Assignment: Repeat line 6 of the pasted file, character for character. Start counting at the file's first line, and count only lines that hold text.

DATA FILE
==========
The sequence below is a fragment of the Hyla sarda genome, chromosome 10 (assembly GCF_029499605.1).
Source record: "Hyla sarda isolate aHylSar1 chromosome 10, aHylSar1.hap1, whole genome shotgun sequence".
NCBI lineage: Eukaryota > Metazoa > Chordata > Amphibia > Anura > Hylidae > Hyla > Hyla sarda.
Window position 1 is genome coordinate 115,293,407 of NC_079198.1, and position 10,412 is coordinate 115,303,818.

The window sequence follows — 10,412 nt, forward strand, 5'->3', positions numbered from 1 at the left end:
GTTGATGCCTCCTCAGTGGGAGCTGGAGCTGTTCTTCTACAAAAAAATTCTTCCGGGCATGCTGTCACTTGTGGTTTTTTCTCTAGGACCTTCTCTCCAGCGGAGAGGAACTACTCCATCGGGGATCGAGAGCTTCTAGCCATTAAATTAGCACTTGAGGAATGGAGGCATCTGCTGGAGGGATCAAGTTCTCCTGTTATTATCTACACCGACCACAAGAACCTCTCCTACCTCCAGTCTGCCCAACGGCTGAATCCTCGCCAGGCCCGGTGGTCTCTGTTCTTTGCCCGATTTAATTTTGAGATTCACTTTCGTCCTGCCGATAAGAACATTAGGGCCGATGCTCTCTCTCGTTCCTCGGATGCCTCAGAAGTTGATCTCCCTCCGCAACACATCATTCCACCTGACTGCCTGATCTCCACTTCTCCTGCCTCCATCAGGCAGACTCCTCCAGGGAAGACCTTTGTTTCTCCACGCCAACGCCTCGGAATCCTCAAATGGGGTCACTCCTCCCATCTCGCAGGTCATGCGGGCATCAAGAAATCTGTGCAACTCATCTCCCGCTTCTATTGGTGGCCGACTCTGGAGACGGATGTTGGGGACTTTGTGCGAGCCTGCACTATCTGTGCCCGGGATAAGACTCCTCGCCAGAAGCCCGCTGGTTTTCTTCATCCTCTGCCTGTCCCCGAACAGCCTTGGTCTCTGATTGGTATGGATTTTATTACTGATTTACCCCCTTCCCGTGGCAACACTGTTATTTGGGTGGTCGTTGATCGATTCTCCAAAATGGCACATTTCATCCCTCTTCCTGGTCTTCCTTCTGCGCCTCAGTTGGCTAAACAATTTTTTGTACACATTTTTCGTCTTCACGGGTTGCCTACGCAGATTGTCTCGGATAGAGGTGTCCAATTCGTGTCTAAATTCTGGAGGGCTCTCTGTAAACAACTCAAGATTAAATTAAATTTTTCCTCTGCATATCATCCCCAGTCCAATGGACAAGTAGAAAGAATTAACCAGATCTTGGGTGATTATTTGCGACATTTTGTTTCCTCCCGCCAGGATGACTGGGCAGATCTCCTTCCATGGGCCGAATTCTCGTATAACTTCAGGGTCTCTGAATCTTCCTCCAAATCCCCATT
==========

GTTGATGCCTCCTCAGTGGGAGCTGGAGCTGTTCTTCTACAAAAAAATTCTTCCGGGCATGCTGTCACTTGTGGTTTTTTCTCTAGGACCTTCTCTCCAGCGGAGAGGAACTACTCCATCGGGGATCGAGAGCTTCTAGCCATTAAATTAGCACTTGAGGAATGGAGGCATCTGCTGGAGGGATCAAGTTCTCCTGTTATTATCTACACCGACCACAAGAACCTCTCCTACCTCCAGTCTGCCCAACGGCTGAATCCTCGCCAGGCCCGGTGGTCTCTGTTCTTTGCCCGATTTAATTTTGAGATTCACTTTCGTCCTGCCGATAAGAACATTAGGGCCGATGCTCTCTCTCGTTCCTCGGATGCCTCAGAAGTTGATCTCCCTCCGCAACACATCATTCCACCTGACTGCCTGATCTCCACTTCTCCTGCCTCCATCAGGCAGACTCCTCCAGGGAAGACCTTTGTTTCTCCACGCCAACGCCTCGGAATCCTCAAATGGGGTCACTCCTCCCATCTCGCAGGTCATGCGGGCATCAAGAAATCTGTGCAACTCATCTCCCGCTTCTATTGGTGGCCGACTCTGGAGACGGATGTTGGGGACTTTGTGCGAGCCTGCACTATCTGTGCCCGGGATAAGACTCCTCGCCAGAAGCCCGCTGGTTTTCTTCATCCTCTGCCTGTCCCCGAACAGCCTTGGTCTCTGATTGGTATGGATTTTATTACTGATTTACCCCCTTCCCGTGGCAACACTGTTATTTGGGTGGTCGTTGATCGATTCTCCAAAATGGCACATTTCATCCCTCTTCCTGGTCTTCCTTCTGCGCCTCAGTTGGCTAAACAATTTTTTGTACACATTTTTCGTCTTCACGGGTTGCCTACGCAGATTGTCTCGGATAGAGGTGTCCAATTCGTGTCTAAATTCTGGAGGGCTCTCTGTAAACAACTCAAGATTAAATTAAATTTTTCCTCTGCATATCATCCCCAGTCCAATGGACAAGTAGAAAGAATTAACCAGATCTTGGGTGATTATTTGCGACATTTTGTTTCCTCCCGCCAGGATGACTGGGCAGATCTCCTTCCATGGGCCGAATTCTCGTATAACTTCAGGGTCTCTGAATCTTCCTCCAAATCCCCATT